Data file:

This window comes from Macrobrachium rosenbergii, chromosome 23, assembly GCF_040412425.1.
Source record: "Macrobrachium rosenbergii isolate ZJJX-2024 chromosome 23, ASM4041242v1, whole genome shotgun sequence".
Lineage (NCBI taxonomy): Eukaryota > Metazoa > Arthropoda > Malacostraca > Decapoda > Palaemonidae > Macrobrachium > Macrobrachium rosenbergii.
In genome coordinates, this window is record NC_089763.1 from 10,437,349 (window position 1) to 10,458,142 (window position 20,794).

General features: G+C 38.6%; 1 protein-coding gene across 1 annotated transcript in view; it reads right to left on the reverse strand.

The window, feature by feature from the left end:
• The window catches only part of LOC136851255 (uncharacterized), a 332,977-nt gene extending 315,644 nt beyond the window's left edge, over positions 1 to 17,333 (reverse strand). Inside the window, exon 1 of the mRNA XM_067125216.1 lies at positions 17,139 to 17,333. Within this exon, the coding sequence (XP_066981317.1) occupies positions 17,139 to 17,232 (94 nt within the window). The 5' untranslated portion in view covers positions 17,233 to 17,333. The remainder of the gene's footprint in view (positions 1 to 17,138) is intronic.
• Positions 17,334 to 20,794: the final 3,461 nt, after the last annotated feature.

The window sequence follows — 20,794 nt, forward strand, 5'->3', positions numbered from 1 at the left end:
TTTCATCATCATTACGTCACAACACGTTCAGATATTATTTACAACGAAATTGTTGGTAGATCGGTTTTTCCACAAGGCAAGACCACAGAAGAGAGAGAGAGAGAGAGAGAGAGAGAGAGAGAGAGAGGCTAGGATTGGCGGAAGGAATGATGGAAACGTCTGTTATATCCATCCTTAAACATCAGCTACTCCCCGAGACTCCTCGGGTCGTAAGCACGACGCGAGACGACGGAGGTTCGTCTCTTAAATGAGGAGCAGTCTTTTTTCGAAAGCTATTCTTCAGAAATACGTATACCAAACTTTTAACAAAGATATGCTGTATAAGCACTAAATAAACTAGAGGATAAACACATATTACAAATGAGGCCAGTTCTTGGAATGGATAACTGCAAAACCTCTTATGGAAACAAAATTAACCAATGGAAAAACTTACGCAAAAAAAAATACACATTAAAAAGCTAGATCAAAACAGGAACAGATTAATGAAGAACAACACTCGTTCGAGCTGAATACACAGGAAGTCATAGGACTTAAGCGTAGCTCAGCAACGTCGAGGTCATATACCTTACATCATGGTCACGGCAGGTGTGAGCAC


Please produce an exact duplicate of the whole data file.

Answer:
This window comes from Macrobrachium rosenbergii, chromosome 23, assembly GCF_040412425.1.
Source record: "Macrobrachium rosenbergii isolate ZJJX-2024 chromosome 23, ASM4041242v1, whole genome shotgun sequence".
Lineage (NCBI taxonomy): Eukaryota > Metazoa > Arthropoda > Malacostraca > Decapoda > Palaemonidae > Macrobrachium > Macrobrachium rosenbergii.
In genome coordinates, this window is record NC_089763.1 from 10,437,349 (window position 1) to 10,458,142 (window position 20,794).

General features: G+C 38.6%; 1 protein-coding gene across 1 annotated transcript in view; it reads right to left on the reverse strand.

The window, feature by feature from the left end:
• The window catches only part of LOC136851255 (uncharacterized), a 332,977-nt gene extending 315,644 nt beyond the window's left edge, over positions 1 to 17,333 (reverse strand). Inside the window, exon 1 of the mRNA XM_067125216.1 lies at positions 17,139 to 17,333. Within this exon, the coding sequence (XP_066981317.1) occupies positions 17,139 to 17,232 (94 nt within the window). The 5' untranslated portion in view covers positions 17,233 to 17,333. The remainder of the gene's footprint in view (positions 1 to 17,138) is intronic.
• Positions 17,334 to 20,794: the final 3,461 nt, after the last annotated feature.

The window sequence follows — 20,794 nt, forward strand, 5'->3', positions numbered from 1 at the left end:
TTTCATCATCATTACGTCACAACACGTTCAGATATTATTTACAACGAAATTGTTGGTAGATCGGTTTTTCCACAAGGCAAGACCACAGAAGAGAGAGAGAGAGAGAGAGAGAGAGAGAGAGAGAGAGGCTAGGATTGGCGGAAGGAATGATGGAAACGTCTGTTATATCCATCCTTAAACATCAGCTACTCCCCGAGACTCCTCGGGTCGTAAGCACGACGCGAGACGACGGAGGTTCGTCTCTTAAATGAGGAGCAGTCTTTTTTCGAAAGCTATTCTTCAGAAATACGTATACCAAACTTTTAACAAAGATATGCTGTATAAGCACTAAATAAACTAGAGGATAAACACATATTACAAATGAGGCCAGTTCTTGGAATGGATAACTGCAAAACCTCTTATGGAAACAAAATTAACCAATGGAAAAACTTACGCAAAAAAAAATACACATTAAAAAGCTAGATCAAAACAGGAACAGATTAATGAAGAACAACACTCGTTCGAGCTGAATACACAGGAAGTCATAGGACTTAAGCGTAGCTCAGCAACGTCGAGGTCATATACCTTACATCATGGTCACGGCAGGTGTGAGCAC